And quiet electricity is, perhaps, one of the best ways to describe Pray for the Wicked. It’s an album of big-band horns, staccato snare, and modern-day rat pack vibes. The guitar races, the bass pulsates. It’s relentless in its dance-party ambition and every song has moments of such soaring and swelling sound, that it’s almost impossible to not be overcome by it. But that’s just the thing, Pray for the Wicked manages to go big, without making you wish you could go home.
This sensation of knowing just how-much-is-too-much is apparent on tracks like “Say Amen (Saturday Night),” “The Overpass,” and “Dancing’s Not a Crime.” These songs manage to balance blaring trumpets, relentless percussion, and a charged undercurrent of synth, effect and backing vocals without feeling lost or untethered in such sonically-dense tracks.
Because Pray for the Wicked is a sonically packed album, which boasts the usual guitar, bass, and drums of the standard Guitar Hero starter pack, but then adds some trumpet, saxophone, violin, cello and piano into the mix.
Produced by Jake Sinclair — whose credits include working with Fall Out Boy, Weezer, Andrew McMahon and the Wilderness, and 5 Seconds of Summer — Pray for the Wicked, released under the label, Fueled by Ramen, is a cannonball into the sonic deep end.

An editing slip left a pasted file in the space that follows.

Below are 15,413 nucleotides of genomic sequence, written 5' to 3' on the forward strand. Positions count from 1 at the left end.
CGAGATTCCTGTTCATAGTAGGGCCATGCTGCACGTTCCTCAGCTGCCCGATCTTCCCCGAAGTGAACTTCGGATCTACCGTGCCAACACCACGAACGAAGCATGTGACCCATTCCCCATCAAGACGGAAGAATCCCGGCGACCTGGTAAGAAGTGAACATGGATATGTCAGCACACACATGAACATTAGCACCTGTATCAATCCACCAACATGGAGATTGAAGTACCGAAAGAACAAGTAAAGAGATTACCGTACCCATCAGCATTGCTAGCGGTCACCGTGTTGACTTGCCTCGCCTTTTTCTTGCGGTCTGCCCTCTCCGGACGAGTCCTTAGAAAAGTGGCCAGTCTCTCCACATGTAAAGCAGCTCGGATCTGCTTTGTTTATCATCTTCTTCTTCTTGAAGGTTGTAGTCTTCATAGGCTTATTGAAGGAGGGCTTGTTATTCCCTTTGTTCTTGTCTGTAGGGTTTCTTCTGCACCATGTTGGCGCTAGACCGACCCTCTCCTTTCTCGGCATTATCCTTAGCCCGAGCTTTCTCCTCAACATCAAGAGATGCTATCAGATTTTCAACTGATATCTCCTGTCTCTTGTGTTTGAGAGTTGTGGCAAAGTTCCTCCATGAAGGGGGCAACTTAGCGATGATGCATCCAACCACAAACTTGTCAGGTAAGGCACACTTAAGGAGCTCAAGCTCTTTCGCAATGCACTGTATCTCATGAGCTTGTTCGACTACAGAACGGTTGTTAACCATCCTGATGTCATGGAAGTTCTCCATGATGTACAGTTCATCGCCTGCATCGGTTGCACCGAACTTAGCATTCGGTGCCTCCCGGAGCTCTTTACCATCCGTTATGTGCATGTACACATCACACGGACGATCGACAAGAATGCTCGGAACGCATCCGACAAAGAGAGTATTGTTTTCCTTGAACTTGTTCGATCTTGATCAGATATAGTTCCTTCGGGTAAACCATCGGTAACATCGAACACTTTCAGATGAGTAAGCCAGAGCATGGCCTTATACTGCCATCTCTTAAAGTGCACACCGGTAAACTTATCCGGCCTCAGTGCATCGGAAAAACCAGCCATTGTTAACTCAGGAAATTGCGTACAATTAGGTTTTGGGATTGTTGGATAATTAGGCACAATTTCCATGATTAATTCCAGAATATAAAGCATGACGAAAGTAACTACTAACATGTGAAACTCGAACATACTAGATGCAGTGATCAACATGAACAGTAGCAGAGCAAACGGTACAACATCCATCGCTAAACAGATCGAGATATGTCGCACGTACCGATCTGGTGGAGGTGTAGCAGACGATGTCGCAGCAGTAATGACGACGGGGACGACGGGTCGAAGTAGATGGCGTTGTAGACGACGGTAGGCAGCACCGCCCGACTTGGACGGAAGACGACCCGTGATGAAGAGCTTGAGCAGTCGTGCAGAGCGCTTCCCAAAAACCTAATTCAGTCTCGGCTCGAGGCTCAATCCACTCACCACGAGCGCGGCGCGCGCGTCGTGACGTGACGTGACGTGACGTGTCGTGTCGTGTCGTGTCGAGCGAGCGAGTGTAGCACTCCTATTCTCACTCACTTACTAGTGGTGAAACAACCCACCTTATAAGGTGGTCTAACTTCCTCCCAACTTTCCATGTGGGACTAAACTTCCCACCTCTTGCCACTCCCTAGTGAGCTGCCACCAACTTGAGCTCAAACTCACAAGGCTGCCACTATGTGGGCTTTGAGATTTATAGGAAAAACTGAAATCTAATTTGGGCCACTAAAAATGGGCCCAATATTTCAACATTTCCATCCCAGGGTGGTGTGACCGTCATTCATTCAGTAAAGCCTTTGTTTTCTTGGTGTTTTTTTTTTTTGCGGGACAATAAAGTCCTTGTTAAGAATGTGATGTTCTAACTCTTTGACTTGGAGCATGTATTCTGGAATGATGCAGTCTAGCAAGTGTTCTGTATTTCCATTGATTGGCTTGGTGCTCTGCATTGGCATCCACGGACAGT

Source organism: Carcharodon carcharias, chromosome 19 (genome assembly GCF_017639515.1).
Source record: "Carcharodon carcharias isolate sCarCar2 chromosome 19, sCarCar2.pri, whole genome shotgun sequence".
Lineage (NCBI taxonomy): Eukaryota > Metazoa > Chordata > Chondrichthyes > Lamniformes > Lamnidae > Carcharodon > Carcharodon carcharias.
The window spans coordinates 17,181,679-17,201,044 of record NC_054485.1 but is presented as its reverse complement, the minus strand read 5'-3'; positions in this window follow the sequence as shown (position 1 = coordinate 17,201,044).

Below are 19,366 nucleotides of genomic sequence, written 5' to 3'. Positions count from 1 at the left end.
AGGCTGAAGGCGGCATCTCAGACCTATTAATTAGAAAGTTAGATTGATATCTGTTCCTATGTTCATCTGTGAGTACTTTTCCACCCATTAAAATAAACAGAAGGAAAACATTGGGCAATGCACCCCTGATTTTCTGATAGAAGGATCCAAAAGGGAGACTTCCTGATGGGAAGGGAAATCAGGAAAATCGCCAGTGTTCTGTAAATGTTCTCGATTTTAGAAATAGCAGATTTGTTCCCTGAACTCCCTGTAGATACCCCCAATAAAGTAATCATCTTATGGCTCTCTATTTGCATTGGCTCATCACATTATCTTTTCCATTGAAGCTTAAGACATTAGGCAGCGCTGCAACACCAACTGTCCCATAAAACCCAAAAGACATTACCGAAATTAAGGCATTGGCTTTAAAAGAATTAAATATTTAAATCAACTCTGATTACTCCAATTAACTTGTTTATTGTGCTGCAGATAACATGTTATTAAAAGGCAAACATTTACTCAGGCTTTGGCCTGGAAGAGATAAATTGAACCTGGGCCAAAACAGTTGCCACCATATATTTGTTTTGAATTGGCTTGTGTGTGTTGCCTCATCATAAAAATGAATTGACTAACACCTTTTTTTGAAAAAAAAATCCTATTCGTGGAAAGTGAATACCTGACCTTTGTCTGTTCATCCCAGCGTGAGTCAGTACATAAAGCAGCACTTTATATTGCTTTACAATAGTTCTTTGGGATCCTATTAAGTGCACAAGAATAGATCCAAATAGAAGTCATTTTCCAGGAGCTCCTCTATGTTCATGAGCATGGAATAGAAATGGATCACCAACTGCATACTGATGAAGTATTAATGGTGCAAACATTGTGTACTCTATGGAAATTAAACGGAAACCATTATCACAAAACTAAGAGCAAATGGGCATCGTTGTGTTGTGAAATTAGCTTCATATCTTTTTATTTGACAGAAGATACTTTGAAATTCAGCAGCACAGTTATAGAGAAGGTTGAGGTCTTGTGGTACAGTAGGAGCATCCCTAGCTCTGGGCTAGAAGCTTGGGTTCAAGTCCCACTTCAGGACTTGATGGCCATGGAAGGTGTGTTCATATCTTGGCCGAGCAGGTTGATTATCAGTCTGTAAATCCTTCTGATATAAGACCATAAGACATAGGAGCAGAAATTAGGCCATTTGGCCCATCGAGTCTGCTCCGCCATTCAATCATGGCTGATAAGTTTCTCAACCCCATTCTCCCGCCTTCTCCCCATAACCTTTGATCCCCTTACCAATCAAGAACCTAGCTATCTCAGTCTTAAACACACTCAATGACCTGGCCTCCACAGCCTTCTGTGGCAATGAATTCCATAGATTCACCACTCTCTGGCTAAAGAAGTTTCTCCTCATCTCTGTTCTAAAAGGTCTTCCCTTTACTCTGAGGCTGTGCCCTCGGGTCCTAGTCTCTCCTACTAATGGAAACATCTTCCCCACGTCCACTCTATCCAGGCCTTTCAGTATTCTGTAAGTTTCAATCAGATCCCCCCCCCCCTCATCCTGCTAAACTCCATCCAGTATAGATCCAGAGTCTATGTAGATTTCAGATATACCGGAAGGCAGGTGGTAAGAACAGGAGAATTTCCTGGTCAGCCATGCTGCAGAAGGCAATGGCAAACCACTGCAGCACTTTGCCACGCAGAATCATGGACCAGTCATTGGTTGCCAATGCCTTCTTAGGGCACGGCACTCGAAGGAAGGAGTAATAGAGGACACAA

Tracks like the synth-charged “One of the Drunks,” which sounds like it could have easily been featured on the band’s fourth album, “Too Weird To Live, Too Rare To Die,” and “Old Fashioned,” with its funky groove, maintain the album’s dizzying pace. While “Roaring 20s” and “King of the Clouds” keep the album’s jazzy undertones at the forefront.
Fast-paced and drawing influence from R&B and soul — apparent on “(Fuck A) Silver Lining” and “The Overpass,” which pull from The Dells and James Brown and Lyn Collins respectively — Panic! at the Disco’s latest release doesn’t take a single breath for ten tracks.
And then, the only respite from the pulsating bass lines and sultry trumpets; the stampeding fervor found in every inch of music — which demands that you dance along — and Urie’s vocals — which seem to defy logic with the sheer ease in which he moves between casual crooning and rising high notes — comes in the form of the closing track.
After a ten-track sprint through a fever dream backlit by Vegas lights and smoky jazz lounges, “Dying in LA,” arguably one of the crown jewels in the album’s impressive collection, pairs Urie’s voice with little more than a piano and a string section.
Equal parts somber and beautiful, “Dying in LA” serves as an antithesis to the previous ten songs without feeling out of place, or like an afterthought. Subdued and gentle, and a touch darker than the songs before it, it nevertheless captures Panic! doing what Panic! does best: setting genuine moments to music, and doing it all in style.
Rating: 3.5 out of 5
Stand out tracks: Hey Look Ma, I Made It; High Hopes; Dying in LA
Ashley Cline is an avid introvert and full-time carbon based life form currently living in south Jersey. Since graduating from Rowan University with her Bachelor's in Journalism, she can usually be found singing show tunes to her dog, drinking too much iced coffee and wearing beanies. Her personal best at all-you-can-eat sushi is five rolls in eleven minutes. You can find her yelling about Carly Rae Jepsen on Twitter and posting photos of her dog on Instagram.